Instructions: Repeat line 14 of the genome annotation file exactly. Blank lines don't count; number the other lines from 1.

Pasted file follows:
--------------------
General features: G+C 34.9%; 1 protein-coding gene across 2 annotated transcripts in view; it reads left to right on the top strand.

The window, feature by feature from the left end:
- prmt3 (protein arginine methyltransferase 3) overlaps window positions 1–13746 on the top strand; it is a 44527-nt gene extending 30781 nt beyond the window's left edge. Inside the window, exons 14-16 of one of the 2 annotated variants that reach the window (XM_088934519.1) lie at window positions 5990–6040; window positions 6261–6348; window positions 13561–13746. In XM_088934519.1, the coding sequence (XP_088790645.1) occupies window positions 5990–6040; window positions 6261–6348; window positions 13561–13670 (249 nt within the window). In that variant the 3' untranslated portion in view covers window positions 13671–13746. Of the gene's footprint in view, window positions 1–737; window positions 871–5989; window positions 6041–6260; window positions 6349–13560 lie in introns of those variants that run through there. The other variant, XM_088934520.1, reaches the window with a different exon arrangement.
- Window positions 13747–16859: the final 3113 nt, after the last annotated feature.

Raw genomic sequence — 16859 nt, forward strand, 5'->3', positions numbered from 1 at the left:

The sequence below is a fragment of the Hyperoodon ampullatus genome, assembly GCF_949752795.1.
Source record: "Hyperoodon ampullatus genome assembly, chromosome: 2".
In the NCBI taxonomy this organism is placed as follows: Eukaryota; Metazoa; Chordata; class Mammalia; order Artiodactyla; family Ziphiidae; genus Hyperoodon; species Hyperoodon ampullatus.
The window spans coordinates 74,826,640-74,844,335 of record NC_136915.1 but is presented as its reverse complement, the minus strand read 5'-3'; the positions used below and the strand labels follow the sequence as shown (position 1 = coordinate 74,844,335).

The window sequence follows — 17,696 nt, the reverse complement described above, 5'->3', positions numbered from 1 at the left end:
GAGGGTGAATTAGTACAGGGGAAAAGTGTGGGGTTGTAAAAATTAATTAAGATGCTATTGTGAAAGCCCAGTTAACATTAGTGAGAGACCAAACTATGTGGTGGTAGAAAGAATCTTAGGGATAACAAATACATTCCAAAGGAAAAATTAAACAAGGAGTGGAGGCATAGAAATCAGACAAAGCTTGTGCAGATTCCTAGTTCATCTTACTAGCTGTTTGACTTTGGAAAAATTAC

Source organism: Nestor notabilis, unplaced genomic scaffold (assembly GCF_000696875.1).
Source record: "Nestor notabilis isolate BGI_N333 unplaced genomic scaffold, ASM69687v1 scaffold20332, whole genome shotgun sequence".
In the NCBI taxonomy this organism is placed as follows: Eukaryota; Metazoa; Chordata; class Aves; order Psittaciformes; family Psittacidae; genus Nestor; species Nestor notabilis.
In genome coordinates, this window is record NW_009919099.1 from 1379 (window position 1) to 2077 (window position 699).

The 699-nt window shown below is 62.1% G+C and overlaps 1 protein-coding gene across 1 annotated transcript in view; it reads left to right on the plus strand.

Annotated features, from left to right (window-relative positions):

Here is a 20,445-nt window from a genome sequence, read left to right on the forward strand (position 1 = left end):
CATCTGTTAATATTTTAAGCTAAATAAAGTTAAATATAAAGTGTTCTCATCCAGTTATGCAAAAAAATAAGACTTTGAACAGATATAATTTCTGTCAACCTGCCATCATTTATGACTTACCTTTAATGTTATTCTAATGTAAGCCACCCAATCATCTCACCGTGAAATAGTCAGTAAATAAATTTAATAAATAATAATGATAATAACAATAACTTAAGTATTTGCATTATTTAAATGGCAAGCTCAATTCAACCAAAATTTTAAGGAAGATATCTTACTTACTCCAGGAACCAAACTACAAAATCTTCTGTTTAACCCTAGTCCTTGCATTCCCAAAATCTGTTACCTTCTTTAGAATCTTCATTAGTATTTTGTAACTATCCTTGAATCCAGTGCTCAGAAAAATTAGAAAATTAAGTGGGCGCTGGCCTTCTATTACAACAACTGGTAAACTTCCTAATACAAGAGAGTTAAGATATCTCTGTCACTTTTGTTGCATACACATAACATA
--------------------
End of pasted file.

In the NCBI taxonomy this organism is placed as follows: Eukaryota; Metazoa; Chordata; class Aves; order Psittaciformes; family Psittacidae; genus Nestor; species Nestor notabilis.